Europeans were not the only ones painting our famous beast during this period. Japanese, Chinese, Korean and even Indian painters also included cats in Asian art of the 18th century. Children with a Cat and Mouse, 1768-69, by the Japanese painter Suzuki Harunobu (1725-1770), shows a young boy holding a rather large white cat while his mother and sister look on.
In another painting, Harnobu captures the princess Nyosan-no-Miya with her cat at her feet, a typical pose for the time.
Gan Ku, influenced by the Chinese Nagasaki style, created a rather ornate realistic scroll painting where a black and white cat has just killed a bird.
In another painting from the Edo period, again a black and white cat sits up to smell some peonies appropriately entitled Cat and Peonies.
Another attributed to Isoda Koryûsai and also of the Edo period is Cat Looking at Three Butterflies. The oblong representation shows a calico cat looking up at three pinkish butterflies.
In Cat and a Goldfish Bowl, 1765-1780 also by Koryusai, a black and white cat stealthily balances on the rim of the bowl to look down at his hapless victims.
In Woman Holding a Cat a woman holds a black and white cat at arm’s length above her head as if it were a child with whom she were playing or admiring. The colors black and white have similar meanings in both Japanese and Western cultures. Black represents foreboding, doom, and death and white purity and goodness. The symbolism of the cats being black and white might represent the duality between good and evil, or the balance of good and evil, or perhaps the Chinese concept of yin and yang.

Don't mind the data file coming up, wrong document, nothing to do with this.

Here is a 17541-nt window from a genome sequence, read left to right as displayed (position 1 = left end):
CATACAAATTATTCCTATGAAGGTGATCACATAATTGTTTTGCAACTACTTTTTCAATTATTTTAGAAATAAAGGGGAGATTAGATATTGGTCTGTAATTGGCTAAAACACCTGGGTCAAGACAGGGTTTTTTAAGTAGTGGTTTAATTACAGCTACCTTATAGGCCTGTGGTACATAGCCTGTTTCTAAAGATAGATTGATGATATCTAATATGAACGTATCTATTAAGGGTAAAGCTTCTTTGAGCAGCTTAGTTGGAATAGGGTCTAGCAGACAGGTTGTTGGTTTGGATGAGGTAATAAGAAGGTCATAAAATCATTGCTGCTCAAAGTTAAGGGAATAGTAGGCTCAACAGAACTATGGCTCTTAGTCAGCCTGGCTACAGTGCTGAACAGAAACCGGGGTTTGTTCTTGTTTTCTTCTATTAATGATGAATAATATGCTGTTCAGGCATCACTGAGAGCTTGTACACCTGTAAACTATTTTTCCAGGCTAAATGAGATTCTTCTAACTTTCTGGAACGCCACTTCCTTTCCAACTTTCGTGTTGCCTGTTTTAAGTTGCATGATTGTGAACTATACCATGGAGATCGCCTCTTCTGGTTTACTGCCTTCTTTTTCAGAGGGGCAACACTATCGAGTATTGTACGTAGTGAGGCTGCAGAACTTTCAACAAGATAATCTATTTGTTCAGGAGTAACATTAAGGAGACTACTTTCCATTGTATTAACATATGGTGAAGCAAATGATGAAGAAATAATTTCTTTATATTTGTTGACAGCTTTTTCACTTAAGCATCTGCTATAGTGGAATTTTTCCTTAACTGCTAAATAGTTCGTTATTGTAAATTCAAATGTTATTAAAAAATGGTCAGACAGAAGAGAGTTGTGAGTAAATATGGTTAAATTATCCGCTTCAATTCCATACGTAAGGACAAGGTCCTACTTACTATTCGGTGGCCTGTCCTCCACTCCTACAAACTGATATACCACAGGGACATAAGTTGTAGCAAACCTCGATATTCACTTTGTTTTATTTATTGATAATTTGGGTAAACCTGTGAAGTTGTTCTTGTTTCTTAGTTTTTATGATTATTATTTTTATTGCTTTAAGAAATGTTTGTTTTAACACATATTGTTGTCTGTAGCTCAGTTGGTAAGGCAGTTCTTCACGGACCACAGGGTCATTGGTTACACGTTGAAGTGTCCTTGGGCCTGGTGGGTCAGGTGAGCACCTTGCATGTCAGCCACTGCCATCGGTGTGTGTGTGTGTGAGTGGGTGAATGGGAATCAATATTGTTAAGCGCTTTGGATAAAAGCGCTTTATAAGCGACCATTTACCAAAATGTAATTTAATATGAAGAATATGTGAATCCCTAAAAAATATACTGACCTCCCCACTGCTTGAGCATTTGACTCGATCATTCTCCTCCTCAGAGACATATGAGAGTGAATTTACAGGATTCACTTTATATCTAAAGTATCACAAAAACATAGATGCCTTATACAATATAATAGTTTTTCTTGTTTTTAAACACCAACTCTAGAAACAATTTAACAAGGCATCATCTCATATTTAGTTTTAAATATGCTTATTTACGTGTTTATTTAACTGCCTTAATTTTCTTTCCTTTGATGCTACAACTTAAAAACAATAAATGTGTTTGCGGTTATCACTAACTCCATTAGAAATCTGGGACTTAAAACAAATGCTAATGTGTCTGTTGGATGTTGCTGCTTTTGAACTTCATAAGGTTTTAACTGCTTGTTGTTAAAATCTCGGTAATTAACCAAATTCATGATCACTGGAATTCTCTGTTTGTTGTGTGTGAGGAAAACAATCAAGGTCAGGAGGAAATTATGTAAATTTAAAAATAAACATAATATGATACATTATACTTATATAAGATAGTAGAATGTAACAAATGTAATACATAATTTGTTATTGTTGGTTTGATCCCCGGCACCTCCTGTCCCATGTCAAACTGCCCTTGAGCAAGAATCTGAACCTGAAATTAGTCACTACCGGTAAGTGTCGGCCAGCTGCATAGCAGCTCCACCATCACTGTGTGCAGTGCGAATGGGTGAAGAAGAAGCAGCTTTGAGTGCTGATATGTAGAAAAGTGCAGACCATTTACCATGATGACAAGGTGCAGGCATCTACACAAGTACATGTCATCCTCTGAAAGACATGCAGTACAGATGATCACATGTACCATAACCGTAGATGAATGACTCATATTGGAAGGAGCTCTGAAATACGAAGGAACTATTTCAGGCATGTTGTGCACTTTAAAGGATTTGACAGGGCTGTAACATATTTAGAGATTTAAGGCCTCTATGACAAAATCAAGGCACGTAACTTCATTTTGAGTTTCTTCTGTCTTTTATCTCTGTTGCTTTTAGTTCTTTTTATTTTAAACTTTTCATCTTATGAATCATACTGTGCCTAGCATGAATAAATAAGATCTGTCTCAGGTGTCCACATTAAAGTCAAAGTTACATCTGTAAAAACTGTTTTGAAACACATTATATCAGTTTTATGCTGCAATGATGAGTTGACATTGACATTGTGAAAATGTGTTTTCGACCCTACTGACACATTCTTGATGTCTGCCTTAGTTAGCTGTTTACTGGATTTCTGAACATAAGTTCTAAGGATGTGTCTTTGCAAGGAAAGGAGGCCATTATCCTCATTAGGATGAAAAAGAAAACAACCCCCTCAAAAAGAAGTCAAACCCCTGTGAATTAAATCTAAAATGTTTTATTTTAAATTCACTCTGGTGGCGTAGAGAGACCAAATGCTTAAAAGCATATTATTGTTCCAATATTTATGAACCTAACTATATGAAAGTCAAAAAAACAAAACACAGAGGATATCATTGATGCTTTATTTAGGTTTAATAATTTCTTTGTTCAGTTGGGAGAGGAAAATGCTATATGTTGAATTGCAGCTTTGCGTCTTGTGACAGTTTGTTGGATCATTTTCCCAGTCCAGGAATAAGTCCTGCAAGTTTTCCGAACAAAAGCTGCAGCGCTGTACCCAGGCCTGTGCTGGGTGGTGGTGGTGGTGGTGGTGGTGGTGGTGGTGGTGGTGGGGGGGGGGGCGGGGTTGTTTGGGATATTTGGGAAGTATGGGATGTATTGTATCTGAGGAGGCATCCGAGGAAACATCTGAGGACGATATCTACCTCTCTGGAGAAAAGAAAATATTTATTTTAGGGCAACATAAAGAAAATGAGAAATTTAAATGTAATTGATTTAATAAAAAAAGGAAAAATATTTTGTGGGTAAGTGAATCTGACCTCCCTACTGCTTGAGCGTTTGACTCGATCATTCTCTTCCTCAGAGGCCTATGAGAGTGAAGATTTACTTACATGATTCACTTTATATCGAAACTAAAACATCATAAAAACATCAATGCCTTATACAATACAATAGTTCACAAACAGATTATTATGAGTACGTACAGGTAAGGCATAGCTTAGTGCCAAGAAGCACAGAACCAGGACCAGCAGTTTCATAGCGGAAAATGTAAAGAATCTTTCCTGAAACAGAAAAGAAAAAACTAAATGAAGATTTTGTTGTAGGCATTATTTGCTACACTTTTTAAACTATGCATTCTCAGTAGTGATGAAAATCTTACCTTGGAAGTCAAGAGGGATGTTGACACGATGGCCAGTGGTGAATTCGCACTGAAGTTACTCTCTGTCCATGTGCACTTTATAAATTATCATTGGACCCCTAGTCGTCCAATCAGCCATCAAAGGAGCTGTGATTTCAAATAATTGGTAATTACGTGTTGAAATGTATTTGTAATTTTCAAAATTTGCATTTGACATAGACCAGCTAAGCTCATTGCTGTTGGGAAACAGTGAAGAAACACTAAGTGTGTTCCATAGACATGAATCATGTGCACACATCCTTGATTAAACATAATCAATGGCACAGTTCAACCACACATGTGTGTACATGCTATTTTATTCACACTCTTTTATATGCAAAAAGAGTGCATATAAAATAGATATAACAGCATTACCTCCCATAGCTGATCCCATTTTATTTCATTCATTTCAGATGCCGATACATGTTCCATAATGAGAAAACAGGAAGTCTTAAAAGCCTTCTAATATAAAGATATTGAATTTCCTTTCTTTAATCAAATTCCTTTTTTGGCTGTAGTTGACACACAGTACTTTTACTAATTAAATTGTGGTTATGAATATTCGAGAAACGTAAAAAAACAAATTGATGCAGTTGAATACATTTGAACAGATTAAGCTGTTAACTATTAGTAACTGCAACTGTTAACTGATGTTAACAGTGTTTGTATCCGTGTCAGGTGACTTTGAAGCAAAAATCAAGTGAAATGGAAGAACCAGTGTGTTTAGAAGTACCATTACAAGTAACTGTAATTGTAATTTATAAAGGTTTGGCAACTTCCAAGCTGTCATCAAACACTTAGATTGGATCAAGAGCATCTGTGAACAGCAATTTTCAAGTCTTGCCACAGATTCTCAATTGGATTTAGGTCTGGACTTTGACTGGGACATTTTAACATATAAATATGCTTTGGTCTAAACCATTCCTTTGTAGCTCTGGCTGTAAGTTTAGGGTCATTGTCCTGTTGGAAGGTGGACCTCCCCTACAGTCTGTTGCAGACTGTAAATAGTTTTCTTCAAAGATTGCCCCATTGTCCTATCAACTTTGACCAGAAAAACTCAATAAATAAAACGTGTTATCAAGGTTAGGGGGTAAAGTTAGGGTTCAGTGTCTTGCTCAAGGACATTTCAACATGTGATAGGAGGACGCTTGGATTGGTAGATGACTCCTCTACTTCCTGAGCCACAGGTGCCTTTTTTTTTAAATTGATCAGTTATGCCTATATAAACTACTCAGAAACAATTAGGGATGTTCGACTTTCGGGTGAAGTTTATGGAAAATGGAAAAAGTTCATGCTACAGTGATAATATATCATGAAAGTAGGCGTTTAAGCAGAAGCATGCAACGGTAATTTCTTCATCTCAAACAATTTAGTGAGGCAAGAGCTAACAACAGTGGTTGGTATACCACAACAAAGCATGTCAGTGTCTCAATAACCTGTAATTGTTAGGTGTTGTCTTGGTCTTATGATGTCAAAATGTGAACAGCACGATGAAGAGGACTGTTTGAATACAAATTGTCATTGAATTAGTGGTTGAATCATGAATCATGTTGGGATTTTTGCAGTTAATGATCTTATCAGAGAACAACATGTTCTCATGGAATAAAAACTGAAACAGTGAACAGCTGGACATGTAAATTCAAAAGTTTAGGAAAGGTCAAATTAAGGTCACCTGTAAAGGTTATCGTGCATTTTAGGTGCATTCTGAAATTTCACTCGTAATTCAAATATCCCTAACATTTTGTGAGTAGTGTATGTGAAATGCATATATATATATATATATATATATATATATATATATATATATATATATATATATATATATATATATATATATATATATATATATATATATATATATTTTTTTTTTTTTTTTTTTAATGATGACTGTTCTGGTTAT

Moving away from the peaceful coexistence with nature that the Japanese prints depict, the 18th century Indian painting, A Lady Chases a Cat with a Stick, reveals a rude violence that sharply contrasts with Japanese depictions of the cat.
Painters in Korea and China also found the cat to be an irresistible subject. In Painting of Cats and Sparrows by Byeon Sangbyeok-Myojakdo a black and white cat and a tabby and white cat look at each other as one climbs a tree filled with birds.
And in the Chinese painting Cat Watching a Butterfly, we see a black and white long haired cat looking up totally absorbed in the meanderings of the unsuspecting butterfly.